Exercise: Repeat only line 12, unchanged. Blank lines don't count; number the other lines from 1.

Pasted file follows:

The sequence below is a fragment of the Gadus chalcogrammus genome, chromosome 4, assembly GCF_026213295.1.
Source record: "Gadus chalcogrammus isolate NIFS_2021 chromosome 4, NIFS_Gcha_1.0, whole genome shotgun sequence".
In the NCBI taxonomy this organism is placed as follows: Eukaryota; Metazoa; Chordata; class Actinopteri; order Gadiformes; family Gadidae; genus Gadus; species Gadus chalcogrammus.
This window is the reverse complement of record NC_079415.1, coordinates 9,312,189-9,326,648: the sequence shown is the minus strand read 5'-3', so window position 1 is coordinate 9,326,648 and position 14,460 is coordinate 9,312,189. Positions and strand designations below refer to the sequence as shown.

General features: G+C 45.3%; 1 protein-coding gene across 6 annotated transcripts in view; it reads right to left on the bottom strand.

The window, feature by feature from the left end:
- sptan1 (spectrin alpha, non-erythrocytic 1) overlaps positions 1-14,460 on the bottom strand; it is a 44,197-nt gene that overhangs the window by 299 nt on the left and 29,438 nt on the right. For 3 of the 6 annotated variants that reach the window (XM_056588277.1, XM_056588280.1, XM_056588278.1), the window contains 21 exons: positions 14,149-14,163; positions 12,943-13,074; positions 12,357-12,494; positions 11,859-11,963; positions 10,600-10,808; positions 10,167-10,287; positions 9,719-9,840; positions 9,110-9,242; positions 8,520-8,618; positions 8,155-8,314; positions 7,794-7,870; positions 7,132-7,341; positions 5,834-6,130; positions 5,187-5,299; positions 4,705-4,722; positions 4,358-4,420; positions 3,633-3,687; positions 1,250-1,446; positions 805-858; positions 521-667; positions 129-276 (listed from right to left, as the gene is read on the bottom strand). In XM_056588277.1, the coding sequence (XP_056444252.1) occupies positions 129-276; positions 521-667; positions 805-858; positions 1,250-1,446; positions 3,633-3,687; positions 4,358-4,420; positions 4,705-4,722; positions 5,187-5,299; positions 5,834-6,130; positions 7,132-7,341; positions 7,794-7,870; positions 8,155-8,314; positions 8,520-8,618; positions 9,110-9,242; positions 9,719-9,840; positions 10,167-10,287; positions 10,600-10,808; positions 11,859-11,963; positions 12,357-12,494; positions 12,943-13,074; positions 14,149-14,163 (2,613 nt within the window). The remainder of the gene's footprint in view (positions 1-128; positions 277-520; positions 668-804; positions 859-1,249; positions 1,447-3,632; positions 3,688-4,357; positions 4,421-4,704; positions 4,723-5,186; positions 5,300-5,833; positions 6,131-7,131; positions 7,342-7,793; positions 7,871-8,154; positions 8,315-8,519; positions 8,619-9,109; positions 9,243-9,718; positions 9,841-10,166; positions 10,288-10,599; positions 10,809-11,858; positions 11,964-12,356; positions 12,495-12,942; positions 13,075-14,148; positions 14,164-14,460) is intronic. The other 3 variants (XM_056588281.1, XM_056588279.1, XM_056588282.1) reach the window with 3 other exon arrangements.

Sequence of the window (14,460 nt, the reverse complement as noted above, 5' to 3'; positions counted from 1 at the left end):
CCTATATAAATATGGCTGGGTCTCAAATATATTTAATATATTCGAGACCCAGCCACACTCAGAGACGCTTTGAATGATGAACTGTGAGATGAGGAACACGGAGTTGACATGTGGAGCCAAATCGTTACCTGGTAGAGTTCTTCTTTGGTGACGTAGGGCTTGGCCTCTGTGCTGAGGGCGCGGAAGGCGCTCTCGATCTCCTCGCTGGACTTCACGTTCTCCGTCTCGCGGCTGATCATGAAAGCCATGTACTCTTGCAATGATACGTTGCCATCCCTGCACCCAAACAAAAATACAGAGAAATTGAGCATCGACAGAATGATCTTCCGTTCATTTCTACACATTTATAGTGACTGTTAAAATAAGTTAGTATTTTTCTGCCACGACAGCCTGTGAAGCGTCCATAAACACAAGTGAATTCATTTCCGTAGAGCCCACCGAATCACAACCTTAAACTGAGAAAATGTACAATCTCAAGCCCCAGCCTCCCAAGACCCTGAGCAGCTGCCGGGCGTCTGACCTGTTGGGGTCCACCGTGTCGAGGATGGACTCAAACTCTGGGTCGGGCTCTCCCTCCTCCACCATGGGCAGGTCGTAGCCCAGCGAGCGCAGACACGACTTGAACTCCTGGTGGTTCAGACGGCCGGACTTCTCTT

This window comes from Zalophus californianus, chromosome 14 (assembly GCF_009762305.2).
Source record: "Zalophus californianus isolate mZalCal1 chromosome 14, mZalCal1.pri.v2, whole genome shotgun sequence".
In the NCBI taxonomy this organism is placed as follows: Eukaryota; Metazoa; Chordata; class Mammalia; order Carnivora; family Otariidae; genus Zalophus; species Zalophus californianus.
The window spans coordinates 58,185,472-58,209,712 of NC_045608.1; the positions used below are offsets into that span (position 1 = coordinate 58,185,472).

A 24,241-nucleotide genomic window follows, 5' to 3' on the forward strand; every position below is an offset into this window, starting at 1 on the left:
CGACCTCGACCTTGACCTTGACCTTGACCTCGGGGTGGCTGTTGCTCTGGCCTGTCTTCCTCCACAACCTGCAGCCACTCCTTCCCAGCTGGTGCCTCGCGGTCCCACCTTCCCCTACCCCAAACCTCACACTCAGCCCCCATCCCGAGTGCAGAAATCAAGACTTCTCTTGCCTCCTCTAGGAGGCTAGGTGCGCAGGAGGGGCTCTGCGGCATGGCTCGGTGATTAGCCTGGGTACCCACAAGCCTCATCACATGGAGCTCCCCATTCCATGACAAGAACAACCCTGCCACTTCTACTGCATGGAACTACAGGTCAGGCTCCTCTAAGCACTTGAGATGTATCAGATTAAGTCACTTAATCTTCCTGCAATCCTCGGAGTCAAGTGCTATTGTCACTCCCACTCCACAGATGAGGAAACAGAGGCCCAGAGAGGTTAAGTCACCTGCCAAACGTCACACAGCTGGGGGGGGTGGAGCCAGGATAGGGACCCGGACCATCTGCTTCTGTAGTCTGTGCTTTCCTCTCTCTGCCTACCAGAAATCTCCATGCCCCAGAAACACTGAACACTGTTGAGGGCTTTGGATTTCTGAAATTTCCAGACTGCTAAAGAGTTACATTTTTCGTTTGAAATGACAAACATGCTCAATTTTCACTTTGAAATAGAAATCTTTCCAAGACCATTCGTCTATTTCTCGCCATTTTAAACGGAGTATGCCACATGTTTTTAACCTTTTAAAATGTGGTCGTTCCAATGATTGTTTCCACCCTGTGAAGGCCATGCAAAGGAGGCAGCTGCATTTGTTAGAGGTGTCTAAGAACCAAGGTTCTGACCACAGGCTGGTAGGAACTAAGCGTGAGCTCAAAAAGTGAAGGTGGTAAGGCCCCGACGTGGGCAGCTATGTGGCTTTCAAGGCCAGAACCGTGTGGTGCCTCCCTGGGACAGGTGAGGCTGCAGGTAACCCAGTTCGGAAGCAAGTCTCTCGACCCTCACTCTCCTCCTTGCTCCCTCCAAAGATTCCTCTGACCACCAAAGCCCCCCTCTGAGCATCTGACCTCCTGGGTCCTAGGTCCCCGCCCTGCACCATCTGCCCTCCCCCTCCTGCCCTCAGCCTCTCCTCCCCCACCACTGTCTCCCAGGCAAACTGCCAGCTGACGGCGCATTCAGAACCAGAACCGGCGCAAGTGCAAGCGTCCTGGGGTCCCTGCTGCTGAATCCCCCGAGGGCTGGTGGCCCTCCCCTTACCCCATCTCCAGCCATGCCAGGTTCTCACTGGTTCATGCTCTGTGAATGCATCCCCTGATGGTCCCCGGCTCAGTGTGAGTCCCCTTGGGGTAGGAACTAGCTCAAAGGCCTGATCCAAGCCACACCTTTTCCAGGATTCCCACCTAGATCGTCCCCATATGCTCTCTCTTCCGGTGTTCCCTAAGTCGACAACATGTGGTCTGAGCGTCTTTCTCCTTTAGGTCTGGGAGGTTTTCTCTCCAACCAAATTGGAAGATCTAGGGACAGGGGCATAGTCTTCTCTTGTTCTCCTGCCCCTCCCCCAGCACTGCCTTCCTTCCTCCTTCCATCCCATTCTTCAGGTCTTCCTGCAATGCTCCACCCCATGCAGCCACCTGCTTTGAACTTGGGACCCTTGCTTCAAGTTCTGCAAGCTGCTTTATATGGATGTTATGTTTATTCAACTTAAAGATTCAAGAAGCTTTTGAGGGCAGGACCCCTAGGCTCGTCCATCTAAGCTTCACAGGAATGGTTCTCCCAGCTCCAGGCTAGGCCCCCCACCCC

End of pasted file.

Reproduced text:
In the NCBI taxonomy this organism is placed as follows: Eukaryota; Metazoa; Chordata; class Mammalia; order Carnivora; family Otariidae; genus Zalophus; species Zalophus californianus.